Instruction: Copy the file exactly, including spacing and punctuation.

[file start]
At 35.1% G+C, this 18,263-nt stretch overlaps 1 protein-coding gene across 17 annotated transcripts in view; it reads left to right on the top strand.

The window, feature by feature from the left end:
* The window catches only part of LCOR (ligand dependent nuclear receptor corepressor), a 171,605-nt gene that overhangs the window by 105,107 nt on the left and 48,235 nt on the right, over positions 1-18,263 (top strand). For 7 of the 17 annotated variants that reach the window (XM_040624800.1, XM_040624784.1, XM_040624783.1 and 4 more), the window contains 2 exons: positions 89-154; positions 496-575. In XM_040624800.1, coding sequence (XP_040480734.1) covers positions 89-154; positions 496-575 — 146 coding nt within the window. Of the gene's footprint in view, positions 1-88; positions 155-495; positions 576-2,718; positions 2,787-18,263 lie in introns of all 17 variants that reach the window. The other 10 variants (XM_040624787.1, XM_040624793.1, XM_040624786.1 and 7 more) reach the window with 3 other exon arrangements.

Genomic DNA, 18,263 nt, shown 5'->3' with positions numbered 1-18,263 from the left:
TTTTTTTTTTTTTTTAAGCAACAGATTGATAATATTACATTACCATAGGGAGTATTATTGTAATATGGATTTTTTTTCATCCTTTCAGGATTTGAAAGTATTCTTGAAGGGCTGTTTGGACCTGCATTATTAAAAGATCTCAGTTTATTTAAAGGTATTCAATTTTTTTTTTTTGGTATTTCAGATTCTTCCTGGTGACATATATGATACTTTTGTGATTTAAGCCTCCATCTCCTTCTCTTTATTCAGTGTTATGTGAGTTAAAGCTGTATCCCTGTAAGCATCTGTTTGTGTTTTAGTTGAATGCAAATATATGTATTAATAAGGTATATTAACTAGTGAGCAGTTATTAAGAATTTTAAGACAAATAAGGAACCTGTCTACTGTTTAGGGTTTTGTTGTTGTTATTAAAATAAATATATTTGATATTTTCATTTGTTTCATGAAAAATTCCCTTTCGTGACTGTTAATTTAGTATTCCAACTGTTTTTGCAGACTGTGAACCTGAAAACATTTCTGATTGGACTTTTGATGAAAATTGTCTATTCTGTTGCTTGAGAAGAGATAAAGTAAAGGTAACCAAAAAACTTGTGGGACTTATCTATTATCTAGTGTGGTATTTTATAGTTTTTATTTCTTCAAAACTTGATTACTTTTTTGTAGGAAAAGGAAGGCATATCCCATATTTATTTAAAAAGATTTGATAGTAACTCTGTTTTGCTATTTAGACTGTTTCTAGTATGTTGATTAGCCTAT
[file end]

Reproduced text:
At 35.1% G+C, this 18,263-nt stretch overlaps 1 protein-coding gene across 17 annotated transcripts in view; it reads left to right on the top strand.

The window, feature by feature from the left end:
* The window catches only part of LCOR (ligand dependent nuclear receptor corepressor), a 171,605-nt gene that overhangs the window by 105,107 nt on the left and 48,235 nt on the right, over positions 1-18,263 (top strand). For 7 of the 17 annotated variants that reach the window (XM_040624800.1, XM_040624784.1, XM_040624783.1 and 4 more), the window contains 2 exons: positions 89-154; positions 496-575. In XM_040624800.1, coding sequence (XP_040480734.1) covers positions 89-154; positions 496-575 — 146 coding nt within the window. Of the gene's footprint in view, positions 1-88; positions 155-495; positions 576-2,718; positions 2,787-18,263 lie in introns of all 17 variants that reach the window. The other 10 variants (XM_040624787.1, XM_040624793.1, XM_040624786.1 and 7 more) reach the window with 3 other exon arrangements.

Genomic DNA, 18,263 nt, shown 5'->3' with positions numbered 1-18,263 from the left:
TTTTTTTTTTTTTTTAAGCAACAGATTGATAATATTACATTACCATAGGGAGTATTATTGTAATATGGATTTTTTTTCATCCTTTCAGGATTTGAAAGTATTCTTGAAGGGCTGTTTGGACCTGCATTATTAAAAGATCTCAGTTTATTTAAAGGTATTCAATTTTTTTTTTTTGGTATTTCAGATTCTTCCTGGTGACATATATGATACTTTTGTGATTTAAGCCTCCATCTCCTTCTCTTTATTCAGTGTTATGTGAGTTAAAGCTGTATCCCTGTAAGCATCTGTTTGTGTTTTAGTTGAATGCAAATATATGTATTAATAAGGTATATTAACTAGTGAGCAGTTATTAAGAATTTTAAGACAAATAAGGAACCTGTCTACTGTTTAGGGTTTTGTTGTTGTTATTAAAATAAATATATTTGATATTTTCATTTGTTTCATGAAAAATTCCCTTTCGTGACTGTTAATTTAGTATTCCAACTGTTTTTGCAGACTGTGAACCTGAAAACATTTCTGATTGGACTTTTGATGAAAATTGTCTATTCTGTTGCTTGAGAAGAGATAAAGTAAAGGTAACCAAAAAACTTGTGGGACTTATCTATTATCTAGTGTGGTATTTTATAGTTTTTATTTCTTCAAAACTTGATTACTTTTTTGTAGGAAAAGGAAGGCATATCCCATATTTATTTAAAAAGATTTGATAGTAACTCTGTTTTGCTATTTAGACTGTTTCTAGTATGTTGATTAGCCTAT